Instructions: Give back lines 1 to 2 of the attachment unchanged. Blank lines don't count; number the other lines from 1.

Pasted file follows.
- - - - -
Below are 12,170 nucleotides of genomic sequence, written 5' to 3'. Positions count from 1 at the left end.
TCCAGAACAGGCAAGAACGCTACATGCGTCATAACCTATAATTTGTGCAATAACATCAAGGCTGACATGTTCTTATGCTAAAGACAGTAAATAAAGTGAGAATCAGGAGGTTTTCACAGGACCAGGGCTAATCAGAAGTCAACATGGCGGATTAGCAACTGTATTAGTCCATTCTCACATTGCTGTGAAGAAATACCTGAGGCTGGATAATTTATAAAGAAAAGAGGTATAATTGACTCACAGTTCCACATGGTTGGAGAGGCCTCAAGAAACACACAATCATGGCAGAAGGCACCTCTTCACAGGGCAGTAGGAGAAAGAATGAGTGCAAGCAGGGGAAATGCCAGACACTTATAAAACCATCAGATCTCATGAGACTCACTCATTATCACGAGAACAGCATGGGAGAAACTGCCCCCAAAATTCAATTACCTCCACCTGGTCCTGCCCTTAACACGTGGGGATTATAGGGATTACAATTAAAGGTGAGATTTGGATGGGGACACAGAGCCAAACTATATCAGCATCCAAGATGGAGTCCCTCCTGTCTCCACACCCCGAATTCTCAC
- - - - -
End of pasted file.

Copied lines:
Below are 12,170 nucleotides of genomic sequence, written 5' to 3'. Positions count from 1 at the left end.
TCCAGAACAGGCAAGAACGCTACATGCGTCATAACCTATAATTTGTGCAATAACATCAAGGCTGACATGTTCTTATGCTAAAGACAGTAAATAAAGTGAGAATCAGGAGGTTTTCACAGGACCAGGGCTAATCAGAAGTCAACATGGCGGATTAGCAACTGTATTAGTCCATTCTCACATTGCTGTGAAGAAATACCTGAGGCTGGATAATTTATAAAGAAAAGAGGTATAATTGACTCACAGTTCCACATGGTTGGAGAGGCCTCAAGAAACACACAATCATGGCAGAAGGCACCTCTTCACAGGGCAGTAGGAGAAAGAATGAGTGCAAGCAGGGGAAATGCCAGACACTTATAAAACCATCAGATCTCATGAGACTCACTCATTATCACGAGAACAGCATGGGAGAAACTGCCCCCAAAATTCAATTACCTCCACCTGGTCCTGCCCTTAACACGTGGGGATTATAGGGATTACAATTAAAGGTGAGATTTGGATGGGGACACAGAGCCAAACTATATCAGCATCCAAGATGGAGTCCCTCCTGTCTCCACACCCCGAATTCTCAC